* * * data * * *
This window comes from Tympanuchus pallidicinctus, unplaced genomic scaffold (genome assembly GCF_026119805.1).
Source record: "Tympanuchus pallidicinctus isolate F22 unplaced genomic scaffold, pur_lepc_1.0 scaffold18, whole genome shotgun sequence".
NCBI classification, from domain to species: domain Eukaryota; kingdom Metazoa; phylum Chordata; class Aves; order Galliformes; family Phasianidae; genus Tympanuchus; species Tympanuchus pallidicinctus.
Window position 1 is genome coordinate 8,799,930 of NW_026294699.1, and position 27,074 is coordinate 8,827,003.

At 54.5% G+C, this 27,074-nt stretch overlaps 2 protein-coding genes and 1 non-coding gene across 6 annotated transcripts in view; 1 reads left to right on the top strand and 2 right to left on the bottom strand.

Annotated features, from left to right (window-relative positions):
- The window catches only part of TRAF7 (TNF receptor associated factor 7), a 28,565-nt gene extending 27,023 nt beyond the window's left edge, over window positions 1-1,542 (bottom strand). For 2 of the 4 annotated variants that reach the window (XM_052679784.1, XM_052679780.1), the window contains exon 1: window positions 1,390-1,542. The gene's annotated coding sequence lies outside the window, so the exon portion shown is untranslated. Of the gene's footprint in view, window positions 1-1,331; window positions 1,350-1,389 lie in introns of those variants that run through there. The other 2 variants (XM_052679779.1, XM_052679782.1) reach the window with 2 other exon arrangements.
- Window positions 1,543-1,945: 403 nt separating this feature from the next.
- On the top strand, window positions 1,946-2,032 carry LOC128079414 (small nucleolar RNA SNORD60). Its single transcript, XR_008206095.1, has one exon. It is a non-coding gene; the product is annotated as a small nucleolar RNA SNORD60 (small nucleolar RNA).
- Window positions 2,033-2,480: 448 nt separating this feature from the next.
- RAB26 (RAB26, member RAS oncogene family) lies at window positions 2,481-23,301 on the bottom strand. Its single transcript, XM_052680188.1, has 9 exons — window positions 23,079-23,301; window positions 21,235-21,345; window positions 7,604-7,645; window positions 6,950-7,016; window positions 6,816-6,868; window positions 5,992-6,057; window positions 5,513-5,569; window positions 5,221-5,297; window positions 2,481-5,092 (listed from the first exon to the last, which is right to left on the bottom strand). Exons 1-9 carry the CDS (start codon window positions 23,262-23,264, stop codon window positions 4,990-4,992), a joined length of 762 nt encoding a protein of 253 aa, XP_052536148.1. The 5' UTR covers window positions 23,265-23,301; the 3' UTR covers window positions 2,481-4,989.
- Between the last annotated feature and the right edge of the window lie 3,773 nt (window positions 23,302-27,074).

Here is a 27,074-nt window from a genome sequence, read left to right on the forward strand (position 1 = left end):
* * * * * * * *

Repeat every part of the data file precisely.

This window comes from Tympanuchus pallidicinctus, unplaced genomic scaffold (genome assembly GCF_026119805.1).
Source record: "Tympanuchus pallidicinctus isolate F22 unplaced genomic scaffold, pur_lepc_1.0 scaffold18, whole genome shotgun sequence".
NCBI classification, from domain to species: domain Eukaryota; kingdom Metazoa; phylum Chordata; class Aves; order Galliformes; family Phasianidae; genus Tympanuchus; species Tympanuchus pallidicinctus.
Window position 1 is genome coordinate 8,799,930 of NW_026294699.1, and position 27,074 is coordinate 8,827,003.

At 54.5% G+C, this 27,074-nt stretch overlaps 2 protein-coding genes and 1 non-coding gene across 6 annotated transcripts in view; 1 reads left to right on the top strand and 2 right to left on the bottom strand.

Annotated features, from left to right (window-relative positions):
- The window catches only part of TRAF7 (TNF receptor associated factor 7), a 28,565-nt gene extending 27,023 nt beyond the window's left edge, over window positions 1-1,542 (bottom strand). For 2 of the 4 annotated variants that reach the window (XM_052679784.1, XM_052679780.1), the window contains exon 1: window positions 1,390-1,542. The gene's annotated coding sequence lies outside the window, so the exon portion shown is untranslated. Of the gene's footprint in view, window positions 1-1,331; window positions 1,350-1,389 lie in introns of those variants that run through there. The other 2 variants (XM_052679779.1, XM_052679782.1) reach the window with 2 other exon arrangements.
- Window positions 1,543-1,945: 403 nt separating this feature from the next.
- On the top strand, window positions 1,946-2,032 carry LOC128079414 (small nucleolar RNA SNORD60). Its single transcript, XR_008206095.1, has one exon. It is a non-coding gene; the product is annotated as a small nucleolar RNA SNORD60 (small nucleolar RNA).
- Window positions 2,033-2,480: 448 nt separating this feature from the next.
- RAB26 (RAB26, member RAS oncogene family) lies at window positions 2,481-23,301 on the bottom strand. Its single transcript, XM_052680188.1, has 9 exons — window positions 23,079-23,301; window positions 21,235-21,345; window positions 7,604-7,645; window positions 6,950-7,016; window positions 6,816-6,868; window positions 5,992-6,057; window positions 5,513-5,569; window positions 5,221-5,297; window positions 2,481-5,092 (listed from the first exon to the last, which is right to left on the bottom strand). Exons 1-9 carry the CDS (start codon window positions 23,262-23,264, stop codon window positions 4,990-4,992), a joined length of 762 nt encoding a protein of 253 aa, XP_052536148.1. The 5' UTR covers window positions 23,265-23,301; the 3' UTR covers window positions 2,481-4,989.
- Between the last annotated feature and the right edge of the window lie 3,773 nt (window positions 23,302-27,074).

Here is a 27,074-nt window from a genome sequence, read left to right on the forward strand (position 1 = left end):